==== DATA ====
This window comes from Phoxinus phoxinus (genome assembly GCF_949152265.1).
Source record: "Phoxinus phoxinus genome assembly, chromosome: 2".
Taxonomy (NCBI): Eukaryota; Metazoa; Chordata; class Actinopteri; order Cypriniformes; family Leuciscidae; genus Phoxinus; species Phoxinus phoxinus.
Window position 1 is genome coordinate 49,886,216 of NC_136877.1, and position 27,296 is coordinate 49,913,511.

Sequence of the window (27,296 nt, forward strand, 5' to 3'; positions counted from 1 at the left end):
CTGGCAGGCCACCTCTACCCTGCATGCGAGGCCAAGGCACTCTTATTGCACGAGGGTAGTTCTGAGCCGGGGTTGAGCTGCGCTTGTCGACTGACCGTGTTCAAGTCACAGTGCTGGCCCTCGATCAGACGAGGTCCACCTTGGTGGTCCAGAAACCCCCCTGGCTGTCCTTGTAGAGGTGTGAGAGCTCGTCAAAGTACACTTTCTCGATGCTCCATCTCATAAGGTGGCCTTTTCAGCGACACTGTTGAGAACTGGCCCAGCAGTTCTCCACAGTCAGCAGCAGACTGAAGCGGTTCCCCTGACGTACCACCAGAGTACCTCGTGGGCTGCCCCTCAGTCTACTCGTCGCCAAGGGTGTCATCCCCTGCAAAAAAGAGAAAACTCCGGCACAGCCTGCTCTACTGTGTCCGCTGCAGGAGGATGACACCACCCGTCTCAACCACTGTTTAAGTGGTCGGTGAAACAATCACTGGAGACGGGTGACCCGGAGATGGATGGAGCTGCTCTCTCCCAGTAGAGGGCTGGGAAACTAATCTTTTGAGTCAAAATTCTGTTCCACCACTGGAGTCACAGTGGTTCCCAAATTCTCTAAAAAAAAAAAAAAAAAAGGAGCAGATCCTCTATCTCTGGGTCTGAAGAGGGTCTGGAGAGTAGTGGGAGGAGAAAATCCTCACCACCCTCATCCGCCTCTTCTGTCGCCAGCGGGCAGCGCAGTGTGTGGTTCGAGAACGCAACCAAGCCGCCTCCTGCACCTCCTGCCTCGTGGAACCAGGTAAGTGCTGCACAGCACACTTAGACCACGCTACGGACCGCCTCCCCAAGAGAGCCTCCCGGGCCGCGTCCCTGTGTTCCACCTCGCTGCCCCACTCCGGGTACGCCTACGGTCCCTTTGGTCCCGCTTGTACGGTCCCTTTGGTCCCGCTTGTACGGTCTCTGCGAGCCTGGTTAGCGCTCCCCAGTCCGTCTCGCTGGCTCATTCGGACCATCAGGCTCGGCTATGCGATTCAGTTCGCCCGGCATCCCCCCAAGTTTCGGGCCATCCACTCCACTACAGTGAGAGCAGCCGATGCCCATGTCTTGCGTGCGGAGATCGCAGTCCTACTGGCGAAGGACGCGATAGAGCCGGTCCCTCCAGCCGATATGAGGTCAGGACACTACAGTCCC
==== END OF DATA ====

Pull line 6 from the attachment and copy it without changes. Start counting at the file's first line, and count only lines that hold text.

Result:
CTGGCAGGCCACCTCTACCCTGCATGCGAGGCCAAGGCACTCTTATTGCACGAGGGTAGTTCTGAGCCGGGGTTGAGCTGCGCTTGTCGACTGACCGTGTTCAAGTCACAGTGCTGGCCCTCGATCAGACGAGGTCCACCTTGGTGGTCCAGAAACCCCCCTGGCTGTCCTTGTAGAGGTGTGAGAGCTCGTCAAAGTACACTTTCTCGATGCTCCATCTCATAAGGTGGCCTTTTCAGCGACACTGTTGAGAACTGGCCCAGCAGTTCTCCACAGTCAGCAGCAGACTGAAGCGGTTCCCCTGACGTACCACCAGAGTACCTCGTGGGCTGCCCCTCAGTCTACTCGTCGCCAAGGGTGTCATCCCCTGCAAAAAAGAGAAAACTCCGGCACAGCCTGCTCTACTGTGTCCGCTGCAGGAGGATGACACCACCCGTCTCAACCACTGTTTAAGTGGTCGGTGAAACAATCACTGGAGACGGGTGACCCGGAGATGGATGGAGCTGCTCTCTCCCAGTAGAGGGCTGGGAAACTAATCTTTTGAGTCAAAATTCTGTTCCACCACTGGAGTCACAGTGGTTCCCAAATTCTCTAAAAAAAAAAAAAAAAAAGGAGCAGATCCTCTATCTCTGGGTCTGAAGAGGGTCTGGAGAGTAGTGGGAGGAGAAAATCCTCACCACCCTCATCCGCCTCTTCTGTCGCCAGCGGGCAGCGCAGTGTGTGGTTCGAGAACGCAACCAAGCCGCCTCCTGCACCTCCTGCCTCGTGGAACCAGGTAAGTGCTGCACAGCACACTTAGACCACGCTACGGACCGCCTCCCCAAGAGAGCCTCCCGGGCCGCGTCCCTGTGTTCCACCTCGCTGCCCCACTCCGGGTACGCCTACGGTCCCTTTGGTCCCGCTTGTACGGTCCCTTTGGTCCCGCTTGTACGGTCTCTGCGAGCCTGGTTAGCGCTCCCCAGTCCGTCTCGCTGGCTCATTCGGACCATCAGGCTCGGCTATGCGATTCAGTTCGCCCGGCATCCCCCCAAGTTTCGGGCCATCCACTCCACTACAGTGAGAGCAGCCGATGCCCATGTCTTGCGTGCGGAGATCGCAGTCCTACTGGCGAAGGACGCGATAGAGCCGGTCCCTCCAGCCGATATGAGGTCAGGACACTACAGTCCC